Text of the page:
Jay: Generally, I don't use the computer for my poster work. I usually* pride myself on making my prints entirely with hand-drawn linework and text, and hand-cutting the separations for printing. I do use Photoshop when I design album covers or t-shirts for bands, but I use the program in the same way that I make my screenprints, by scanning in a pencil drawing, and coloring the layers in the same way I would by hand. This is useful when the project is something that's not going to be screenprinted, or isn't going to be printed by me.
* I say "usually", as I am currently without access to a good Xerox machine for making my key plate films, so for the last 3 or 4 months I have been scanning my pencil drawings into Photoshop and having them output as a film by the service bureau next door to my shop. So I can't technically claim to be computer-free right now.
Q: On the subject of the creative process, how do you work out your ideas? Much of your finished work seems to have a fresh, sketchy look to it. Do you keep a sketchbook or written journal of ideas?
Jay: No, I take forever to fill sketchbooks. I don't normally just draw for drawing's sake. I guess I get that itch scratched by pretty much all of the projects I work on, as I feel like they're all my personal work. I just go "Oh, okay, next is a Melvins print." I listen to the Melvins, and hope that something comes to me quickly.
Q: Has the recession affected the gig poster market? Screen printed gig posters seem like a great way for music fans and art lovers to get original limited edition artwork at an affordable price and I've got to say, as nice as the pieces look in the book reproductions, nothing beats seeing the richness and grain of hand pulled screen prints.
Jay: As a small business owner with employees, I have the same economic concerns as everyone who isn't a banker-pirate, oil baron, or overpaid conservative talkshow pundit. However, due to the fact that our business model is accidentally based on the idea of getting lots and lots of little paychecks instead of a couple of big paychecks, we're continuing to do slightly better every year.
Q: As a new and first time dad, do you find your perspective has changed in terms of balancing home and work and when will you give your daughter her first lesson in screen printing?
Jay: This is sort of an ongoing struggle, which we don't see resolving for a couple of years. My wife and I both run our own businesses, and we're trying to find the right ways to balance spending as much time as possible with the baby (who turns 6 months next week) while maintaining our respective careers. What we each do is unlike a job at the store, where you can take off for a year, then get another job at the store and things are basically the same. If I were to drop out of working for a year (or more), I think I'd lose some of my audience, and many of my clients. As for lessons, we'll see if my daughter has any interest in what I do. At the moment, she's way more interested in getting her toes into her mouth.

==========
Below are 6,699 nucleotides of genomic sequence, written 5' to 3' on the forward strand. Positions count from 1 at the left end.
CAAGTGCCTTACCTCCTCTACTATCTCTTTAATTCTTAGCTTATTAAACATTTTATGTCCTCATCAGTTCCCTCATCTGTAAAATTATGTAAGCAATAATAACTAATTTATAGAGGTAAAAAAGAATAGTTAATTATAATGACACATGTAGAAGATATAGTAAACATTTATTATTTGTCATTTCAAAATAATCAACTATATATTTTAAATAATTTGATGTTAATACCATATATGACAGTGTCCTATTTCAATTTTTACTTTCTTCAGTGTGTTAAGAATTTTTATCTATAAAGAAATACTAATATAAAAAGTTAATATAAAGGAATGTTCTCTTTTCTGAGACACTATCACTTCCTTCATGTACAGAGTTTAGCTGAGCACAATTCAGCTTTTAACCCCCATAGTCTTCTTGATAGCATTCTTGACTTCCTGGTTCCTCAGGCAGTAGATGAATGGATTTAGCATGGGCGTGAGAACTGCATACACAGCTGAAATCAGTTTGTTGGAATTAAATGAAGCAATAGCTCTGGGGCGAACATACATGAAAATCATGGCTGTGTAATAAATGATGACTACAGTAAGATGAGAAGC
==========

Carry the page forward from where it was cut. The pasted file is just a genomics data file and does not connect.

________________ Many thanks to Jay Ryan for giving me a rare peek inside The Bird Machine. His posters have been published in two collections including the aforementioned "100 Posters:134 Squirrels" and "Animals and Objects In and Out of Water". His work and that of many other incredible gig poster artists can also be found at gigposters.com.
Here's a printed version of the text above:
"When asked to reveal the secret to his legendary virility, Johnson replied, 'Eat jellied eels and think distant thoughts.' "
"On July 4th, 1910 heavyweight boxers Jack Johnson and former undefeated champion James Jeffries met in Reno, Nevada in what has been called "the Fight of the Century". The fight was billed as a contest for racial superiority, and Jeffries was touted by many as the "Great White Hope" who would defeat Johnson once and for all. Johnson knocked Jeffries down for the first time in his career twice in the 15th round and his manager threw in the towel. In the riots which erupted throughout the U.S. following the fight, about 25 people, mostly African American, were killed and hundreds more injured."
"One of Johnson's wives, despondent over his repeated abuse and infidelity, committed suicide…He remarried less than three months later." -------------
I discovered the Chicago connection to this story after I'd begun the illustration. His first wife, Etta Duryea, and Jack Johnson are buried together in Chicago's opulent Graceland cemetery, resting place of many Chicago luminaries including Marshall Field, L. Mies van der Rohe, George M. Pullman and others, though his relatively simple grave marker only displays his last name, and no other information.
Etta Duryea was a upscale socialite and like many of his women, white, which didn't sit well with people of either race at the time. She suffered from acute depression which wasn't helped by Johnson's frequent womanizing and physical abuse. In 1912, she committed suicide with a revolver in the couple's apartment.
Many thanks to my friend and sports memorabilia collector Jon Oye for scanning these tobacco cards from that era. (He has his own blog, Contemplations on Classic Movies and Music, which I highly recommend.
Coming from an era when African Americans weren't allowed to compete with whites in any sports other than boxing (even that being a rarity), Jack Johnson, though his unmatched fighting skills and larger-than-life persona, became one of the nation's first true media celebrities and sports superstars.